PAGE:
Sunday, September 30, 2007

Are Rooming Houses Lowering Your Property Values? Appeal Your Real Estate Valuation.

If those rooming houses on your street are ruining your quality of life, chances are they are also lowering your property values. Hulk vehicles, trash, poor maintenance, loud parties, public urination and public intoxication can be reasons you can use to challenge the assessed value of your property. I recently spoke to a homeowner on 34th Street who had more than $20,000 shaved off her home valuation by the Whatcom County Board of Equalization based on the increased number of illegal and unmaintained rooming houses. She will see a reduction in her real estate taxes and the local governments will see a decrease in revenue. It is time to hit ‘em where it hurts, in the pocketbook. Perhaps then those responsible for non-enforcement of single family zoning will wake up and smell the coffee.

From the Whatcom County website: “The Board [of Equalization is wholly separate and apart from the Assessor's Office. They are comprised of three County residents appointed by the Whatcom County Council to three year terms. Board members are selected for their knowledge of real estate values and each member is required by law to attend an intensive five day course on the valuation of real property. Board members are salaried while they are in session and receive yearly continuing education from the Washington State Department of Revenue. The Board is directed by state law (Revised Code of Washington, RCW, and Washington Administrative Code, WAC). A list of Whatcom County's current Board members is available upon request.”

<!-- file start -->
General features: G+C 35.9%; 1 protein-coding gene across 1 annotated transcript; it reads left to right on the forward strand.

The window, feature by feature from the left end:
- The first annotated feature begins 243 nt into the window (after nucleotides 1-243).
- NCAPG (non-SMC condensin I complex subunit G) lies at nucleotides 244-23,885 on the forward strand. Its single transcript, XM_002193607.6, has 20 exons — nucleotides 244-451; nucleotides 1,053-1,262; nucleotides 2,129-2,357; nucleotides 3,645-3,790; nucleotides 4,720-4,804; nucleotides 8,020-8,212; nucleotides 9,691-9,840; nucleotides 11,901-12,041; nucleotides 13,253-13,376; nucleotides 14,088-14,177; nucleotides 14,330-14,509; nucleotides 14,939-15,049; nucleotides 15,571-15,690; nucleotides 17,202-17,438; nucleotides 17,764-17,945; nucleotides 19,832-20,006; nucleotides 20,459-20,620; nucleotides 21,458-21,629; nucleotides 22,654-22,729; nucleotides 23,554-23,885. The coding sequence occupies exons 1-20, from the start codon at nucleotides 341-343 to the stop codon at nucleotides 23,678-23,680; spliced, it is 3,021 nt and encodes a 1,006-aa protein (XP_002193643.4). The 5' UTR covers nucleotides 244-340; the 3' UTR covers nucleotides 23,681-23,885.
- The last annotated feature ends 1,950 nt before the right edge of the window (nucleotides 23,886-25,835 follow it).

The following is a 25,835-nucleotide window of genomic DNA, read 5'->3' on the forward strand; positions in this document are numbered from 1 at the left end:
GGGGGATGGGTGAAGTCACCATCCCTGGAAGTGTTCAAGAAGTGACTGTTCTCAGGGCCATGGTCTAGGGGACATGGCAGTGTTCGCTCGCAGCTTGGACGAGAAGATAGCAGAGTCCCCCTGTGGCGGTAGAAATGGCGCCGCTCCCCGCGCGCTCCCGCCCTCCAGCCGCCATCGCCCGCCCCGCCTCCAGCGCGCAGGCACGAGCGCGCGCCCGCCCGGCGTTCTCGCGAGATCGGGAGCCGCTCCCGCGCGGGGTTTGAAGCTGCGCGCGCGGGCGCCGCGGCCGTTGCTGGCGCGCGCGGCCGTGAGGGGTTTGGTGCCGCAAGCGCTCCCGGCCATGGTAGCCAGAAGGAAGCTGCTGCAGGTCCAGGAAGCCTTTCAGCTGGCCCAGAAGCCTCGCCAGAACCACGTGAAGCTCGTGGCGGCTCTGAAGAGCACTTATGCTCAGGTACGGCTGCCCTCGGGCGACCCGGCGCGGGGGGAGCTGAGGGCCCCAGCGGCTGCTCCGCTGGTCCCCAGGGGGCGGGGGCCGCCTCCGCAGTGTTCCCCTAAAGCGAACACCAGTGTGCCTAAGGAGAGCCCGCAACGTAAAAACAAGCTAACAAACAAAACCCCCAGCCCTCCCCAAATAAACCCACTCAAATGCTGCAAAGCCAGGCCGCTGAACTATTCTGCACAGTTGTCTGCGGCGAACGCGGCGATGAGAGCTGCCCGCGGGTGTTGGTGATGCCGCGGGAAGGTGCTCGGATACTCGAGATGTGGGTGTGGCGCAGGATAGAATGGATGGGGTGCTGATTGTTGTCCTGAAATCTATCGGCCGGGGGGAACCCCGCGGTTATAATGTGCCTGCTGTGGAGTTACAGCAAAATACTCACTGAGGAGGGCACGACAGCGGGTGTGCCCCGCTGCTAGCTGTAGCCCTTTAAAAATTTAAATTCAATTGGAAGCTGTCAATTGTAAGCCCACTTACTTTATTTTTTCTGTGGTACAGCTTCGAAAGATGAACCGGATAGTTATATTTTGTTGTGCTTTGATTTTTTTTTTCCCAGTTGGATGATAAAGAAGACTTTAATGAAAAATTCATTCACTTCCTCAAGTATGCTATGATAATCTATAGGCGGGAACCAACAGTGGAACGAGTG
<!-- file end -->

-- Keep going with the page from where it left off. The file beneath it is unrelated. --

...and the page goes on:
To appeal the assessed value of your home, go to the Whatcom County website (click here) It is a simple process as I was told by the homeowner above. The website provides a form (click here) . With your appeal, include photos of the rooming houses showing the trash, poor maintenance, etc. Include copies of police reports on noise violations or disorderly conduct. Copies of letters or other communication you may have had with the landlord may also be helpful.

If you had to sell your home tomorrow, would you receive top dollar or would prospective buyers ignore your home because of the adverse impact of rooming houses on your street?

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